|The Kenwood Chef Classic|
Although I’m a cake baker with many years of experience, and at times have had a pretty prolific output, I’ve never used anything more powerful than a hand-held electric mixer to make things with. So it was with some trepidation, as well as excitement, that I started to unpack the huge box containing the Kenwood Chef Classic (KM330) from Argos. The sturdy box, along with the inner polystyrene padding which protected the machine, ensured that everything arrived from the courier undamaged.
The Kenwood Chef Classic, which has an 800W motor, comes with a plastic bowl, K-beater, balloon whisk and dough hook, as well as a splash-guard, and there are output sockets on the machine for various attachments, including blenders and food processors, which can be bought separately. There is a very basic manual, but there is nothing complicated about using the machine, so I think the instructions are adequate. One of the most important things to know when using this type of machine is the maximum amounts of ingredients that can be used, and this is covered in the instruction manual. There are enough recipes in the included recipe book to give a guide to the capabilities of the Chef as well as an idea as to how to adapt your own favourite recipes for use with the mixer, but many of the recipes are designed to use the extra optional attachments, so aren’t much good for the basic model Chef Classic.
|The splashguard, open for additional ingredients|
I couldn’t detect any difference between this pastry and my usual hand-made pastry, and it was a lot easier on my hands, which often suffer from arthritic pains after too much repetitive movement, such as rubbing fat into flour. I certainly wouldn’t have made such a large amount of pastry in one go, by hand, so the machine will be a definite bonus at busy times of the year.
I also used the Kenwood chef to whisk double cream successfully; after reading through some of the recipes I was surprised again to see that it could whisk as little as 150mls. Whisking the cream didn’t take long but I was a little apprehensive about missing the optimum point and over-whipping, so there was a lot of stopping and starting. More experience will make this easier, I’m sure.
|The dough hook (left) and balloon whisk (right)|
Finally, I decided that I really should use the dough hook to get a full idea of the Kenwood Chef’s performance, even though I don’t often have much success with yeast dough. I followed the instructions in the recipe book to make a batch of enriched dough for
buns, but instead of making 12 large
buns, I cut the filled and rolled dough into 16 smaller buns. The buns had a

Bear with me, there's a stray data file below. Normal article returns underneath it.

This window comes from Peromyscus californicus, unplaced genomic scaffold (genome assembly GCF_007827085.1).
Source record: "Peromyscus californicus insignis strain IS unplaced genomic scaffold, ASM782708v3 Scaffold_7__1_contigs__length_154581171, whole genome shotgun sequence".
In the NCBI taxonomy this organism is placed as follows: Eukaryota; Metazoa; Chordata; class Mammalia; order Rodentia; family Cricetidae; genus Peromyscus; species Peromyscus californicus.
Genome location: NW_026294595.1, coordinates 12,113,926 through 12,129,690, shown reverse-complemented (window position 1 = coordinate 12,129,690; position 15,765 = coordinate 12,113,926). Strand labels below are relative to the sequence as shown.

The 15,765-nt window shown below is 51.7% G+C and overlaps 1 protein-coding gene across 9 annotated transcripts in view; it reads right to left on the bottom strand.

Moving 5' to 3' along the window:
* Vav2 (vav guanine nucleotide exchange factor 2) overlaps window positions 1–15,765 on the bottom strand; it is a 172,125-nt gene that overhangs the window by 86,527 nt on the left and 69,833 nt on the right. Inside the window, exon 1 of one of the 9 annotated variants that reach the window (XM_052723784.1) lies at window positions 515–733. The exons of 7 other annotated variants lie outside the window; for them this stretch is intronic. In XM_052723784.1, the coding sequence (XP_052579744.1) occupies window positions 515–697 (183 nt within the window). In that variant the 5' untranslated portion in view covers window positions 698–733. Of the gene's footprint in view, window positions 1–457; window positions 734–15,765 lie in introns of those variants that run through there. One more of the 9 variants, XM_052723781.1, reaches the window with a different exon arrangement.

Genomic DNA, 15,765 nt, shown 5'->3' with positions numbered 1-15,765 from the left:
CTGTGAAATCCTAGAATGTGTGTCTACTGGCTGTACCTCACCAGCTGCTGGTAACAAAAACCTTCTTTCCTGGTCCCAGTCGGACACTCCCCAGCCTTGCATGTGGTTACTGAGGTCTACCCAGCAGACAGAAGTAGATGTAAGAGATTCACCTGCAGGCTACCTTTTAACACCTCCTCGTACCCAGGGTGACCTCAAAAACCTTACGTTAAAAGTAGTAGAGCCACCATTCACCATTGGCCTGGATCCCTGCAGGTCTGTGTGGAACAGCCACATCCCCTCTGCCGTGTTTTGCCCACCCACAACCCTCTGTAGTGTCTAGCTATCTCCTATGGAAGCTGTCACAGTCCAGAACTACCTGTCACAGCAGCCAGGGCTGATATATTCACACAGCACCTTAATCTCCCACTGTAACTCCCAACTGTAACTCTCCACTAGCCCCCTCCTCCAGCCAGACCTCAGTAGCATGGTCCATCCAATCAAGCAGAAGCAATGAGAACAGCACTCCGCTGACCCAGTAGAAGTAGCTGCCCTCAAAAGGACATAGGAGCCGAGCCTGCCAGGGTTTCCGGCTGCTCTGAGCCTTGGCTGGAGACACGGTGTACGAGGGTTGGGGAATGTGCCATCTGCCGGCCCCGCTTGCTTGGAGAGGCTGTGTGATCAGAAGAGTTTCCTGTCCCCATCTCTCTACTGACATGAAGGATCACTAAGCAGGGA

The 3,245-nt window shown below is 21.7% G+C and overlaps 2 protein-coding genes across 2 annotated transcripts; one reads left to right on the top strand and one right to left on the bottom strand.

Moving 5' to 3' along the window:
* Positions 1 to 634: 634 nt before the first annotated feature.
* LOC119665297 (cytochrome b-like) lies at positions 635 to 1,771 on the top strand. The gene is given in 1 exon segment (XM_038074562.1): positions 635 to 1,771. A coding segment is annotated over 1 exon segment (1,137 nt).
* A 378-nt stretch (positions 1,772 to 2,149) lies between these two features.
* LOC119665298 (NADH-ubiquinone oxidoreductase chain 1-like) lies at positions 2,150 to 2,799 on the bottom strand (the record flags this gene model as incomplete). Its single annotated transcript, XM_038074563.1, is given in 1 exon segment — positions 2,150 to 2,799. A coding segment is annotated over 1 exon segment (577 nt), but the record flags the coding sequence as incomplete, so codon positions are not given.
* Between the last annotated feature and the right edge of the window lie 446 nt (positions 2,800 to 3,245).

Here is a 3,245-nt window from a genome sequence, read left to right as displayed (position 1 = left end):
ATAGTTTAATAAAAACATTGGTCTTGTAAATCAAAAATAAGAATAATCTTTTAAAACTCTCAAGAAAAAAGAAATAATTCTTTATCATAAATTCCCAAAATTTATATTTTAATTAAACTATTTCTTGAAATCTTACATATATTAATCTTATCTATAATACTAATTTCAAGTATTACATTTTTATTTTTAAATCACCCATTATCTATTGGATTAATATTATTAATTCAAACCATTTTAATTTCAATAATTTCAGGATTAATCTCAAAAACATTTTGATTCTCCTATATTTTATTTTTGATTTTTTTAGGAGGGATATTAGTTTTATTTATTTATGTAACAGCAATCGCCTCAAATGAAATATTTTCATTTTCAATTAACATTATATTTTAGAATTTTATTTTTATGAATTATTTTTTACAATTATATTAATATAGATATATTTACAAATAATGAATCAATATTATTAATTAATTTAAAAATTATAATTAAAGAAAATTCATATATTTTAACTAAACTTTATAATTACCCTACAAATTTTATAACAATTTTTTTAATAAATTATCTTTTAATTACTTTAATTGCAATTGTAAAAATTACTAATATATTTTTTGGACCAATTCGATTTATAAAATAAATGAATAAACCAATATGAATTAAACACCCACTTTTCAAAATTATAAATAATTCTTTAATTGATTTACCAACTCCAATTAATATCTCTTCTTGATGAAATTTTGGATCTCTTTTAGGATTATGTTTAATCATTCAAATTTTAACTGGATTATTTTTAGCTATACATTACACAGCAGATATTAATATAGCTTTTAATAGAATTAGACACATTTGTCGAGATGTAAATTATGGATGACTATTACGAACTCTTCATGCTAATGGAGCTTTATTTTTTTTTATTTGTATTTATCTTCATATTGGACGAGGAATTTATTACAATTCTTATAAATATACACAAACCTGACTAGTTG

really good texture, and using the food mixer involved much less work on my
part as all the mixing and kneading was done by the machine, and I could even
put the bowl of dough into my Neff oven, which has a dough proving setting. Chelsea
Overall I’ve been very satisfied with the results obtained with the Kenwood Chef Classic KM330, although there was one little niggle about the construction which would have been inexpensive to improve. Initially, the machine tended to vibrate and move about on the work surface when in use, particularly when the motor struggled or was unbalanced by a ball of dough. There are points on the base where rubber feet could easily have been fitted, and when I fitted stick-on feet at these points all movement stopped and the machine seemed much more stable! The motor also seems very noisy, although that might just be my perception, as I don’t have anything similar to judge it against.
|The K-beater, for general mixing|
One point which I have come to realise is that I need to find room somewhere in the kitchen to have the mixer out all the time. It’s quite heavy to move about, so unless it’s on show and ready to use, the temptation will always be to use either the hand-held mixer or even a bowl and spoon method for cakes, which forms the largest part of my baking repertoire. It would have been useful if the standard kit included some sort of cover, rather than having to buy one as an accessory, as the mixer is obviously going to need one if it is left out in the greasy, steamy atmosphere of the kitchen. A cover is not really expensive to buy separately but could easily have been included without raising the price or lowering the profit too much.
Having initially been reluctant to believe a stand food mixer was necessary, I’m now convinced that the Kenwood Chef Classic KM330 will save me both time and effort. I’m not expecting a great improvement in the quality of my baking, except perhaps with yeast dough, but I do think that the major part of the preparation will be quicker and easier.